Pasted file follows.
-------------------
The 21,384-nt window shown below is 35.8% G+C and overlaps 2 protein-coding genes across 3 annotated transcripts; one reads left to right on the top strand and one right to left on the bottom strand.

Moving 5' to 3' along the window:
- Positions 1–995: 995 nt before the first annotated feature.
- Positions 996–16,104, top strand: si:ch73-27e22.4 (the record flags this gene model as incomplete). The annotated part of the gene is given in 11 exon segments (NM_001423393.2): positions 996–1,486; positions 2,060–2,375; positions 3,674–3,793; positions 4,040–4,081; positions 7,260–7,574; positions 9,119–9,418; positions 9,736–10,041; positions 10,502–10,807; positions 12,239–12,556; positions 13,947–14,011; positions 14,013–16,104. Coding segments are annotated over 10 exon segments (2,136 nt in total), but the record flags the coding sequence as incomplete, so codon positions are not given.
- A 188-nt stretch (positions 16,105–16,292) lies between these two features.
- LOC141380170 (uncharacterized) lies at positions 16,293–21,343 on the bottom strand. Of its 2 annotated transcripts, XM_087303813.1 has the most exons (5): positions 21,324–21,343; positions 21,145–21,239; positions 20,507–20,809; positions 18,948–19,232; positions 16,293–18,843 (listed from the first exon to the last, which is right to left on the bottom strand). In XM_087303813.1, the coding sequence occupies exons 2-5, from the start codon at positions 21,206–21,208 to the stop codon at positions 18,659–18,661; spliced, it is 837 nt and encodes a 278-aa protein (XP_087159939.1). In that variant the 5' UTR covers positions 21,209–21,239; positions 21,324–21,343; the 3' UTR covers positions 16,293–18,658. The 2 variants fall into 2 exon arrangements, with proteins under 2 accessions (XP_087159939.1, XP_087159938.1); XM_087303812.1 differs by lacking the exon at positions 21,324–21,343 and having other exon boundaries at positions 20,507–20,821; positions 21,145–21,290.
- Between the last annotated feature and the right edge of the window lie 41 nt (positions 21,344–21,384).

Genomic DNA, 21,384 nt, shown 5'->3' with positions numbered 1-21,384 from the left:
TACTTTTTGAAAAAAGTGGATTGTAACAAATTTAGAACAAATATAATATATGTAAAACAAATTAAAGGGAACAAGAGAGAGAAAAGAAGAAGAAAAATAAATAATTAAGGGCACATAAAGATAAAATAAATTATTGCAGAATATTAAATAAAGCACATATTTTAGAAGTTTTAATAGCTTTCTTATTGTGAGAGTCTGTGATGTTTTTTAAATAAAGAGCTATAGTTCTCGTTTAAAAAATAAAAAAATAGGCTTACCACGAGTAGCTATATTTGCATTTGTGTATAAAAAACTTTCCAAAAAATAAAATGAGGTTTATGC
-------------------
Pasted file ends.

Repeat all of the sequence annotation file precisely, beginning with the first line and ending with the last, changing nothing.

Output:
The 21,384-nt window shown below is 35.8% G+C and overlaps 2 protein-coding genes across 3 annotated transcripts; one reads left to right on the top strand and one right to left on the bottom strand.

Moving 5' to 3' along the window:
- Positions 1–995: 995 nt before the first annotated feature.
- Positions 996–16,104, top strand: si:ch73-27e22.4 (the record flags this gene model as incomplete). The annotated part of the gene is given in 11 exon segments (NM_001423393.2): positions 996–1,486; positions 2,060–2,375; positions 3,674–3,793; positions 4,040–4,081; positions 7,260–7,574; positions 9,119–9,418; positions 9,736–10,041; positions 10,502–10,807; positions 12,239–12,556; positions 13,947–14,011; positions 14,013–16,104. Coding segments are annotated over 10 exon segments (2,136 nt in total), but the record flags the coding sequence as incomplete, so codon positions are not given.
- A 188-nt stretch (positions 16,105–16,292) lies between these two features.
- LOC141380170 (uncharacterized) lies at positions 16,293–21,343 on the bottom strand. Of its 2 annotated transcripts, XM_087303813.1 has the most exons (5): positions 21,324–21,343; positions 21,145–21,239; positions 20,507–20,809; positions 18,948–19,232; positions 16,293–18,843 (listed from the first exon to the last, which is right to left on the bottom strand). In XM_087303813.1, the coding sequence occupies exons 2-5, from the start codon at positions 21,206–21,208 to the stop codon at positions 18,659–18,661; spliced, it is 837 nt and encodes a 278-aa protein (XP_087159939.1). In that variant the 5' UTR covers positions 21,209–21,239; positions 21,324–21,343; the 3' UTR covers positions 16,293–18,658. The 2 variants fall into 2 exon arrangements, with proteins under 2 accessions (XP_087159939.1, XP_087159938.1); XM_087303812.1 differs by lacking the exon at positions 21,324–21,343 and having other exon boundaries at positions 20,507–20,821; positions 21,145–21,290.
- Between the last annotated feature and the right edge of the window lie 41 nt (positions 21,344–21,384).

Genomic DNA, 21,384 nt, shown 5'->3' with positions numbered 1-21,384 from the left:
TACTTTTTGAAAAAAGTGGATTGTAACAAATTTAGAACAAATATAATATATGTAAAACAAATTAAAGGGAACAAGAGAGAGAAAAGAAGAAGAAAAATAAATAATTAAGGGCACATAAAGATAAAATAAATTATTGCAGAATATTAAATAAAGCACATATTTTAGAAGTTTTAATAGCTTTCTTATTGTGAGAGTCTGTGATGTTTTTTAAATAAAGAGCTATAGTTCTCGTTTAAAAAATAAAAAAATAGGCTTACCACGAGTAGCTATATTTGCATTTGTGTATAAAAAACTTTCCAAAAAATAAAATGAGGTTTATGC